Biodiversity Loss
Every day species' extinctions are continuing at up to 1,000 times or more the natural rate.  For example, of the 289 species for which an assessment was made in the 2008 UKBAP reporting round, 88 were still declining and eight had been lost from the UK since the Plan was published in 1994.  Those that were stable may have populations well below target levels.  Not only are these extinctions irreversible, but they also pose a serious threat to our health and wellbeing.
 

What are the main threats to biodiversity in the UK?
 
 A recent review to assess the issues posing a threat to our ecosystems, habitats and species has revealed the following key pressures and risks to be:

* Habitat change
* Pollution
* Climate change
* Invasive non-native species

Find out more about these key pressures on our natural environment see What are the Threats to Biodiversity?

Findings from a 2011 report, commissioned by the Gloucestershire Environmental Partnership have revealed significant loss of priority habitats in Gloucestershire over the past 35 years.  This snapshot survey, comparing figures from 1973 and 2009, for sample 25 sq km areas in the Severn Vale revealed there have been major changes in land use. 


The table below summarises the finding:
    

Habitat/Land Use % change Reasons for change
Unimproved grassland   - 69 - Agricultural improvement
- Scrub encroachment through neglect

- Tree planting
Woodland/scrub + 133 - Neglect of marginal land, notably railway/motorway verges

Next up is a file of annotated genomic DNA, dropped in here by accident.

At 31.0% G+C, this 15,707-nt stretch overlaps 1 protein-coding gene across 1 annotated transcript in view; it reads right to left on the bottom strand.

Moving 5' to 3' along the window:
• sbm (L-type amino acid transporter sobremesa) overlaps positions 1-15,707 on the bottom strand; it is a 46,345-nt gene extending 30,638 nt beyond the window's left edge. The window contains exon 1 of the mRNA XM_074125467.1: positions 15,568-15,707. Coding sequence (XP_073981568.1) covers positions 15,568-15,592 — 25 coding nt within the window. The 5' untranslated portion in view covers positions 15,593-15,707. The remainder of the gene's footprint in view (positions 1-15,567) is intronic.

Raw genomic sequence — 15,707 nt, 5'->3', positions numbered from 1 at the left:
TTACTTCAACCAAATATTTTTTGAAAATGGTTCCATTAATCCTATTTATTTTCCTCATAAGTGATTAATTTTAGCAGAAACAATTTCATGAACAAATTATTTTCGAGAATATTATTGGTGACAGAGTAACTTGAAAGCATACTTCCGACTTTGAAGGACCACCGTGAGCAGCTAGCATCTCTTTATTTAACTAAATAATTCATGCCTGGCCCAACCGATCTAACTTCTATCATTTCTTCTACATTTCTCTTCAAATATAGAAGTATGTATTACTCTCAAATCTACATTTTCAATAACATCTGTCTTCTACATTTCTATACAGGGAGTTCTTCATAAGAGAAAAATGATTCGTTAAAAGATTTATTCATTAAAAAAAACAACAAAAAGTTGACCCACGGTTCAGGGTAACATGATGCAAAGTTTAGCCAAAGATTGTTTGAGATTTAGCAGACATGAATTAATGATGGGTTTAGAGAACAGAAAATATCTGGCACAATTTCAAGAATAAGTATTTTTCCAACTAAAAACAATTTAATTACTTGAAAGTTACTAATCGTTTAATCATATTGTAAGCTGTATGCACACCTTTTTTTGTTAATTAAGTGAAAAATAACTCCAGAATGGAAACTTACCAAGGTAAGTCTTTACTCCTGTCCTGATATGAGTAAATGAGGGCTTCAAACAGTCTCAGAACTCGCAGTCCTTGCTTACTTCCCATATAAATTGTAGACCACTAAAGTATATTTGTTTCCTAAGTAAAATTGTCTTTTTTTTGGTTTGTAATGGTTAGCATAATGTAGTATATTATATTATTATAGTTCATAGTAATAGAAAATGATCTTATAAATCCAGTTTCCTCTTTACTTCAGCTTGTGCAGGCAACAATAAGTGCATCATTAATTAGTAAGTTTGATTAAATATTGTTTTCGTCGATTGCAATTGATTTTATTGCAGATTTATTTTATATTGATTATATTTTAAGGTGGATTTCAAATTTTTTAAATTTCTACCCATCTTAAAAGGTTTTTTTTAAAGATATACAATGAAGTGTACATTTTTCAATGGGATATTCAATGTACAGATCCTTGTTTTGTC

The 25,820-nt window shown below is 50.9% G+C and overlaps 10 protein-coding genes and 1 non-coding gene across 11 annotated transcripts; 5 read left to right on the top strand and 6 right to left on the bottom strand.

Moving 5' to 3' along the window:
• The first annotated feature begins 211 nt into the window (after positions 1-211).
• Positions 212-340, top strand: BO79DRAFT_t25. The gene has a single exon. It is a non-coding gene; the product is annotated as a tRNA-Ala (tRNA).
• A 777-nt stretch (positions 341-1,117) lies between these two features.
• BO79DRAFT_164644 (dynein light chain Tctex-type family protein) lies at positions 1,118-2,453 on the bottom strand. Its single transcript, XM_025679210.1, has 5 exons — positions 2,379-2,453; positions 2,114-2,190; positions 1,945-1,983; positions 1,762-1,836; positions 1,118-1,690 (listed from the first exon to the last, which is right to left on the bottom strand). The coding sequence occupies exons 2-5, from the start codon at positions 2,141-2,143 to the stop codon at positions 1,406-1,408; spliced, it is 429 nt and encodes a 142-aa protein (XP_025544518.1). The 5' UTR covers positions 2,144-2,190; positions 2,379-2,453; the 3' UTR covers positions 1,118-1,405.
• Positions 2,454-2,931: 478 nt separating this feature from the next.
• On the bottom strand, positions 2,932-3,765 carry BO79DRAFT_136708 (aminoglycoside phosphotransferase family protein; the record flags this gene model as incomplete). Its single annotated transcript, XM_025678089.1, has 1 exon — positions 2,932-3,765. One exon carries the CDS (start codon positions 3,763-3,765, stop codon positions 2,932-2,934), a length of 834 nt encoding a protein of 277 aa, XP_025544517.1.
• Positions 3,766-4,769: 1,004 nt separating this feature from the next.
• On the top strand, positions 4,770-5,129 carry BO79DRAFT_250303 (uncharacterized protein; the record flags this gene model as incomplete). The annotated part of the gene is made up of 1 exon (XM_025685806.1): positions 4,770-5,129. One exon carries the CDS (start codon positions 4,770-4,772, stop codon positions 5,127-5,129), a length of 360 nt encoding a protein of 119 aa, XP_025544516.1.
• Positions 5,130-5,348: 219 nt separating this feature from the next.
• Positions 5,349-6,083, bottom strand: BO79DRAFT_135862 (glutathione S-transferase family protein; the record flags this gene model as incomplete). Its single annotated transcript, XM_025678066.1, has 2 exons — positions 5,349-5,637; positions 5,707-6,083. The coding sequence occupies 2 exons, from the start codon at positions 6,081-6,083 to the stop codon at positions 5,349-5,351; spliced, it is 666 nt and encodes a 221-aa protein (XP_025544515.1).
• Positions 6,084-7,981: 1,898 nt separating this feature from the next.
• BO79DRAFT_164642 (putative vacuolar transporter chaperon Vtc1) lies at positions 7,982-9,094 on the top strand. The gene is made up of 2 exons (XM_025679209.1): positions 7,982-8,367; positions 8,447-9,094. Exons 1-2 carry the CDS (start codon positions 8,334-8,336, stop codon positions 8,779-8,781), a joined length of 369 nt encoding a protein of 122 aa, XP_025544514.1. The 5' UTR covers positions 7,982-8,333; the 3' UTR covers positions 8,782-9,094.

- New planting
Arable + 285 - Ploughing of improved and unimproved grassland and parkland
Orchards   - 69 - Neglect and scrub/woodland encroachment
- Built development
Parkland   - 75 - Agricultural improvement
- Built development
Urban + 182 - Urban spread


What about climate change?

Biodiversity is strongly affected by climate change so we need to make additional efforts to minimise the negative influence of other factors, such as over-exploitation, habitat loss and fragmentation, pollution, and the spread of invasive non native species. This way we can ensure that ecosystems are less vulnerable and more resilient to the increasing threat posed by climate change.

But climate change can also largely benefit from conserved biodiversity and particularly healthy ecosystems when these are placed at the very centre of the efforts to tackle climate change.

Through absorbing and storing carbon in a range of terrestrial and marine ecosystems, such as woodlands, peatlands and other wetlands, biodiversity contributes to climate change mitigation - by storing carbon dioxide.

Biodiversity also helps people to adapt to climate change through providing the ecosystem services which reduce their vulnerability and enhance their adaptive capacity to change. This includes the coastal protection provided by saltmarshes from flooding and coastal erosion caused by sea-level rise and more powerful storms.
 

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Cam Long Down in Gloucestershire
Cam Long Down, Gloucestershire
 

 

Wild daffodil
Wild daffodil

 

 

Woodland in autumn
Woodland in autumn

 

 
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